So they made it so that, basically, every character plays the same thing, but everyone feels different thanks to each of their animation styles. “We use a kind of game analogy in which we say that well, if we look at Minnie as a kite, we look at Goofy as a tacky dude, Donald as a slingshot, and Mickey as a bouncy ball. is that they all look the same, but they all feel really different when you play as each one of them. So it’s a really fun challenge to overcome.”

I only had the chance to play as Minnie, so I didn’t get to experience what the other characters felt like myself, but one of the things I really enjoyed was when I was able to use wall jumping. There was a fun scene where each character was given their own item that represented an ability. Mickey got a pencil, Minnie got climbing gear, Goofy got a fork, and Donald…a piston. Seeing Donald’s reaction to his talent was fun, I imagine it will be a recurring gag throughout the game and I’m very much looking forward to seeing more of it. It’s a delightfully comical tone that echoes the animated shows and movies from which we know these characters so well. This is enhanced by an art style that evokes the feel of a classic morning cartoon, but with a modern sheen.

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My time with Isle of Illusion was short, so I can’t really comment on many of the deeper mechanics other than jumps, double jumps, and wall jumps. I certainly got the impression that the game seemed too easy, but that’s based on literally 20 minutes of playing from the start of the game. I asked Grand-Strutton and Grant Allen the lead designer what target audience they were aiming for, and they told me that although it’s a family game, that doesn’t mean it’s a children’s game.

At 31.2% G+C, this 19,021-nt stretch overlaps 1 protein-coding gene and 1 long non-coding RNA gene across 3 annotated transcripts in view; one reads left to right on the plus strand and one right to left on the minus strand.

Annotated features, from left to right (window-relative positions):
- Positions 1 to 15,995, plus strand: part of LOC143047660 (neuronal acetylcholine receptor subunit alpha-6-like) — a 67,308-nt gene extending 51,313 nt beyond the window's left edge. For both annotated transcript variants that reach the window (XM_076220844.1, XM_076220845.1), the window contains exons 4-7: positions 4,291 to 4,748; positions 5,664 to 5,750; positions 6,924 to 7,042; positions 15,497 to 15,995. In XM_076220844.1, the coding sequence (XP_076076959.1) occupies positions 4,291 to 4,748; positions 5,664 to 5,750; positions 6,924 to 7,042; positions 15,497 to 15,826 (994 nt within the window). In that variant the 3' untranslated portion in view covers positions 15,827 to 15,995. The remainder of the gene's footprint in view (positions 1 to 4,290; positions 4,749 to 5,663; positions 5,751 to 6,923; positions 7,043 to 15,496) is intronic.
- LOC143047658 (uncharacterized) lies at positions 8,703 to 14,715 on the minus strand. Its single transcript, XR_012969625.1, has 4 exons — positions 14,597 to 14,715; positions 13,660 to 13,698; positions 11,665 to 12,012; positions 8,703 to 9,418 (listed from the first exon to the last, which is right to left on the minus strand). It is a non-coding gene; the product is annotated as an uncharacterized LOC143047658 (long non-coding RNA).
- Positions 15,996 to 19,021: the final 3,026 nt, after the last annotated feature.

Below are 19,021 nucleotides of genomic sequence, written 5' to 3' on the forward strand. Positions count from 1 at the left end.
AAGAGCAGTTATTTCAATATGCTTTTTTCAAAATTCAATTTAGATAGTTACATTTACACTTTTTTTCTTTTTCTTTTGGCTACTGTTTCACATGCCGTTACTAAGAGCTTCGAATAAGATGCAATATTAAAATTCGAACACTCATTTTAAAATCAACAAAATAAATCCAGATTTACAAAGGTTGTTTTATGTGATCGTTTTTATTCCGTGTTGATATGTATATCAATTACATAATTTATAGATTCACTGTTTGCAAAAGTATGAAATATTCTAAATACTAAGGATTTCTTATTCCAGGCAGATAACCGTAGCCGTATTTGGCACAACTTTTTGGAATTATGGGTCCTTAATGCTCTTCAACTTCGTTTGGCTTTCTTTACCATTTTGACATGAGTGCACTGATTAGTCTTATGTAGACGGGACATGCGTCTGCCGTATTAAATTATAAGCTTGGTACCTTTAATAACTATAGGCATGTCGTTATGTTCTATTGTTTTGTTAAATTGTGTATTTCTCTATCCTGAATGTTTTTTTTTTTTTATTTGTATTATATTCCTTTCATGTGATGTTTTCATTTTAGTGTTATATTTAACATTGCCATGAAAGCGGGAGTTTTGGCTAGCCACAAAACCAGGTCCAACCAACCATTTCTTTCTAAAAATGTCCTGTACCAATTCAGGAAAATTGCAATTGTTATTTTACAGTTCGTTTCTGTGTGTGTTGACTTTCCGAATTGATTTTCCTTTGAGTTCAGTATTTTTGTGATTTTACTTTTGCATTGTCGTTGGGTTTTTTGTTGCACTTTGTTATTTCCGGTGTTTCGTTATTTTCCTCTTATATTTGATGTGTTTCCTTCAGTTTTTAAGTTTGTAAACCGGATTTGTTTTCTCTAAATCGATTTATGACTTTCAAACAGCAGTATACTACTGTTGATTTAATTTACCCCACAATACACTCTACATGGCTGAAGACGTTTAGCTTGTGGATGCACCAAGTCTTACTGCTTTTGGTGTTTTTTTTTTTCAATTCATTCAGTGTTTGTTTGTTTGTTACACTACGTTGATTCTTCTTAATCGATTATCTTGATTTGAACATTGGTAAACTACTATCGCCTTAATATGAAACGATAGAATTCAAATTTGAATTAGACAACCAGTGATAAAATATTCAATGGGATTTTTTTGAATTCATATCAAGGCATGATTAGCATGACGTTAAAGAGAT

“The way we see it is: We as platform fans who grew up as platform fans and still are platform fans we can play this. It’s fun and Grant and I can play it together and it feels challenging. But then if I want to play it with my nieces and nephews, we’ve given features Like being able to set my nephews to have infinite health, and I can play with two hearts and still get challenged. But I don’t have to worry about them fighting and suddenly hitting me because they still die all the time.”

As with any massive 2D platformer centered around exploration, discovery plays a huge role in Illusion Island, and you can expect to find plenty of collectibles in the form of Glimt – like coins that can be spent on a variety of unlocks – special cards called Tokens , and much more.

I’d also be remiss not to mention the soundtrack, which is the ambient soundtrack you’ve been hearing while touring Disneyland. It’s very interesting. And delightful is a good word to sum up my experience with Disney Illusion Island so far. If Dlala can develop the mechanics in satisfying ways over the course of the adventure, then Illusion Island has all the makings of a great return for Mickey Mouse and his friends to the world of the 2D platformer.

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Mitchell Saltzman is an editorial producer at IGN. You can find him on Twitter @tweet